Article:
But Mercer senior actuary David Knox said a string of questionable assumptions that underpinned Grattan’s analysis meant many retirees would be short-changed once they left the workforce.
He said even with the full 12 per cent guarantee, the average full-time worker would finish with a super payout worth 58 per cent of their pre-retirement income. This is well short of the 70 per cent level that Grattan’s work assumed.
Dr Knox said the sharply-falling rate of people who retire without a mortgage was a major risk that suggested retirees needed more cash in their super.
“Whilst the median income earner may be able to maintain their previous standard of living, the average full-time earner will need to save additional funds over and above compulsory superannuation if they wish to have a reasonable likelihood of maintaining their previous standard of living throughout retirement,” he found.
“We should recognise that the next generation will face the effects of the changing workforce, reduced home ownership and financial implications associated with an ageing population.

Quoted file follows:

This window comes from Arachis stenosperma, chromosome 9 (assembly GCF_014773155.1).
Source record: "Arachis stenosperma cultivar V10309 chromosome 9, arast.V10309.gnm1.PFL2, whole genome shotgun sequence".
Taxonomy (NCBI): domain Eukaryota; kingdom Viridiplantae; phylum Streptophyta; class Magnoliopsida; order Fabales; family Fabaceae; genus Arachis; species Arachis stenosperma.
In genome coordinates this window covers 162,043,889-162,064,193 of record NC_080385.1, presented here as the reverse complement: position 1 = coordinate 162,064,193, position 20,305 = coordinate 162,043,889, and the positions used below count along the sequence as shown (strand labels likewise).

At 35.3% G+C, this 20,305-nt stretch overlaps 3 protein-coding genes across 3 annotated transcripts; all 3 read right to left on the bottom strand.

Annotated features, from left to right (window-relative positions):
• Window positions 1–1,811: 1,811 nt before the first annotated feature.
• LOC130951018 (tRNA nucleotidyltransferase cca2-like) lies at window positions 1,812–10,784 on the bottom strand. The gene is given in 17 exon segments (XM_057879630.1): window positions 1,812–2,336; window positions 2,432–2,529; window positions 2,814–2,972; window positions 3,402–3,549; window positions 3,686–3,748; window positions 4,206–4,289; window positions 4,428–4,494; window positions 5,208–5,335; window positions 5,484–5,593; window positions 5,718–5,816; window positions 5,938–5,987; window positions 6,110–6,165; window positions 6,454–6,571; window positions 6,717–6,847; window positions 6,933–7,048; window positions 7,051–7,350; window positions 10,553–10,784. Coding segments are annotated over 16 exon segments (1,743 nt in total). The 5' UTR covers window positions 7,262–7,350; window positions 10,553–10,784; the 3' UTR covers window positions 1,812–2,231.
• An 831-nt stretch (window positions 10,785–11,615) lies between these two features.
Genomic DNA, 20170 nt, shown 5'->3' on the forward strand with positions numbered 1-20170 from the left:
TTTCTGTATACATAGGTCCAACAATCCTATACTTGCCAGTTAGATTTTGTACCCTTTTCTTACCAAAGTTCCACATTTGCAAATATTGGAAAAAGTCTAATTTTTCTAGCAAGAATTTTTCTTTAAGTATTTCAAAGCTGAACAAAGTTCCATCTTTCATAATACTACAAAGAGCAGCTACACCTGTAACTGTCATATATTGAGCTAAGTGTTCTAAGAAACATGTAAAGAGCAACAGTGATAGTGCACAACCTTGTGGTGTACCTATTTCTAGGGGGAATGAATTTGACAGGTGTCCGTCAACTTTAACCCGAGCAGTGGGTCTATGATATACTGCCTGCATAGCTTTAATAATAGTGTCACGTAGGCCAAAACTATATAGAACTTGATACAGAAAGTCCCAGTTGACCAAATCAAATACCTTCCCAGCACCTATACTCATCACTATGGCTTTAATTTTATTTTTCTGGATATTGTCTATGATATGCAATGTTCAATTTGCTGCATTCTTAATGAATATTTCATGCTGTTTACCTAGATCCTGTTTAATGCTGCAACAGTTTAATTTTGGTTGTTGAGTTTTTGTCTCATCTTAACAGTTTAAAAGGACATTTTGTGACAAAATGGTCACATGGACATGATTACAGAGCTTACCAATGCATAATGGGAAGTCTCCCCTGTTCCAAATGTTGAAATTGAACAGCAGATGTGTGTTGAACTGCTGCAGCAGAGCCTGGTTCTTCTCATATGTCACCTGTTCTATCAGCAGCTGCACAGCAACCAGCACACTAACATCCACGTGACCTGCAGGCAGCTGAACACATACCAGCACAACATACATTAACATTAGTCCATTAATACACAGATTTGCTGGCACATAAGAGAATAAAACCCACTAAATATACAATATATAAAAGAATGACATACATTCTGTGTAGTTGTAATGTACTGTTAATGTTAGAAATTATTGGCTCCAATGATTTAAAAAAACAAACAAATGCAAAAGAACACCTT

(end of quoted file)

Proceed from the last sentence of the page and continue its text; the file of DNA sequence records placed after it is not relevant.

“We cannot assume that the future will reflect our past experience. It is much more complex than that.”
Dr Knox said Grattan assumptions around when workers retired, how many people live beyond 92, unexpected risks and the standard of living enjoyed by Australians just ahead of their retirement were all at odds with the reality of most people.
But the Grattan Institute’s household finances program director Brendan Coates said Mercer was focused on boosting retirement at the expense of living standards for working Australians.
He said Mercer was ignoring consistent findings that a lift in the super guarantee to 12 per cent would only deliver a minor lift in post-retirement income for most Australians.
“Retirement incomes policy needs to acknowledge the trade-offs between higher living standards when retired against lower living standards when working. And modelling should reflect the reality of what Australians spending needs are. Unfortunately Mercer’s work does neither,” he said.
Shane is a senior economics correspondent for The Age and The Sydney Morning Herald.